Tharg’s Review of 1983! I’d probably enjoy this kind of two-page feature as they encapsulate a lot of the best moments of the preceding year. Though as I’m doing a prog slog and have read them all within the last sixty days (allowing for specials and annuals) it’s not so interesting. Not a fan when they go on for too many pages, by the way… Next prog: Things to Come ’84!
Rogue Trooper: Timeslip – Part 2 by Gerry Finley-Day and Boluda. Rogue hallucinates for a while (we find out he was bred for impact when a motorcycle hits him – unless that ability was just a dream as well) and by the time he comes around he’s been chucked out of the sealed museum. The curator isn’t best pleased at the delirious Rogue knocking through exhibits and is pretty nasty about it – though gets more than his comeuppance when Rogue discovers a new trick of the bio-wire – it’s now more mobile and has followed him. Rogue opts to allow the curator to have a quick death (seal-burster) and they find a second new ability – the bio-wire exudes acid.
Inside back cover and it’s a part preview of the Alan Davis cover of the next prog plus a panel from The Killing. There’s a now-standard teeny advert for the boardgame too.
The back cover has a now classic pin-up
Grailpage: there’s two this prog, both were in my mind before I opened the cover, which has to be a sign of a memorable page, if nothing else. The first is from Ron Smith and has a judge on the West Wall asking if Dredd wants them to take their shots at the escaping dinosaurs. The second page I’d been looking forward to was that of Sir Hargan’s pad – his house in a travel tube. Taking something from the citiblocks of Mega-City One, Hargan lives in the penthouse of KiL BLK and we also get a snatch of the inside decor in the last panel of Book III. I didn’t realise it’d be on this prog, but I’m going for a third grailpage as well – only the second time I’ve done this, and Robin Smith’s first entry (I know there’s going to be one or two more over the next three years of progs without even thinking too hard). What did Robin Smith draw? Tharg’s Droids: No 9 in an Occasional Series – Art Robot Ezquerra! “OLÉ!” as King Carlos brandishes a plastic ruler and presents a page of Dredd artwork, a defeated robo-bull behind him. The page of Dredd is from Requiem for a Heavyweight, for the record.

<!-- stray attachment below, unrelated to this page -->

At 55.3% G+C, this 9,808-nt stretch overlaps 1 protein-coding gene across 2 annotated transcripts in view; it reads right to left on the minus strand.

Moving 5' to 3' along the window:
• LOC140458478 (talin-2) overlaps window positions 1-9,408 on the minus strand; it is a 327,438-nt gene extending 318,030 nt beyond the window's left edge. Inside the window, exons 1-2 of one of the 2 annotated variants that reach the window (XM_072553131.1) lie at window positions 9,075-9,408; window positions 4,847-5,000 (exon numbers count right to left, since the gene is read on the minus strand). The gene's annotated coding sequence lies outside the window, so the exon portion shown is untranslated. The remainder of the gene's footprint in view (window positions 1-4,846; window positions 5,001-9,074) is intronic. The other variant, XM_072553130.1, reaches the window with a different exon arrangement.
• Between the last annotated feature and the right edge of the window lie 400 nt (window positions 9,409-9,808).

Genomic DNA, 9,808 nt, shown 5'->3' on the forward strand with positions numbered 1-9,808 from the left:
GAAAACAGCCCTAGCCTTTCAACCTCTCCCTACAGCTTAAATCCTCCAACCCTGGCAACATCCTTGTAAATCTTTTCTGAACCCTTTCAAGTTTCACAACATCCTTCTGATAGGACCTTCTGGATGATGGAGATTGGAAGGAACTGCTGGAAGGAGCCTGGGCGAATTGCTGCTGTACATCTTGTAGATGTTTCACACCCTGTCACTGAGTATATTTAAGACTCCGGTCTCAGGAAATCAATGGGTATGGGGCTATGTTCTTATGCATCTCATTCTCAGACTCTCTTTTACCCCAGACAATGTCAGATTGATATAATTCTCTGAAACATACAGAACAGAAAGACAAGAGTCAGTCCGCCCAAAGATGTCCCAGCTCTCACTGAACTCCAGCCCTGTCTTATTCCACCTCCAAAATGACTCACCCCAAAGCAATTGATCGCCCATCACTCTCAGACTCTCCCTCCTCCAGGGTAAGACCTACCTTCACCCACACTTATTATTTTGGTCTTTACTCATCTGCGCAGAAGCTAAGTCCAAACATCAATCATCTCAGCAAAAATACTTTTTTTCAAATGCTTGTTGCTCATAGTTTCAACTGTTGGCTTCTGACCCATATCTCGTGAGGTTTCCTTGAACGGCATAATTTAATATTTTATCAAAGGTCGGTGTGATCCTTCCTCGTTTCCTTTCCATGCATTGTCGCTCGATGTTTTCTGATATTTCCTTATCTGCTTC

Grailquote: TB Grover, narration: “Then a breeze wafting in through the West Wall gap reachers their nostrils… and on it the faint scent of far-off Sauron Valley – HOME!” – as with the grail pages, this was a line which I was waiting for from the moment I started reading the first episode of the story. How could I not pick such a line? Also! Pat Mills: Gort the Gambler: “I… played that… badly.” Sláine: “You did.” Gort: “I’ll… die… now…” Sláine: “You will.”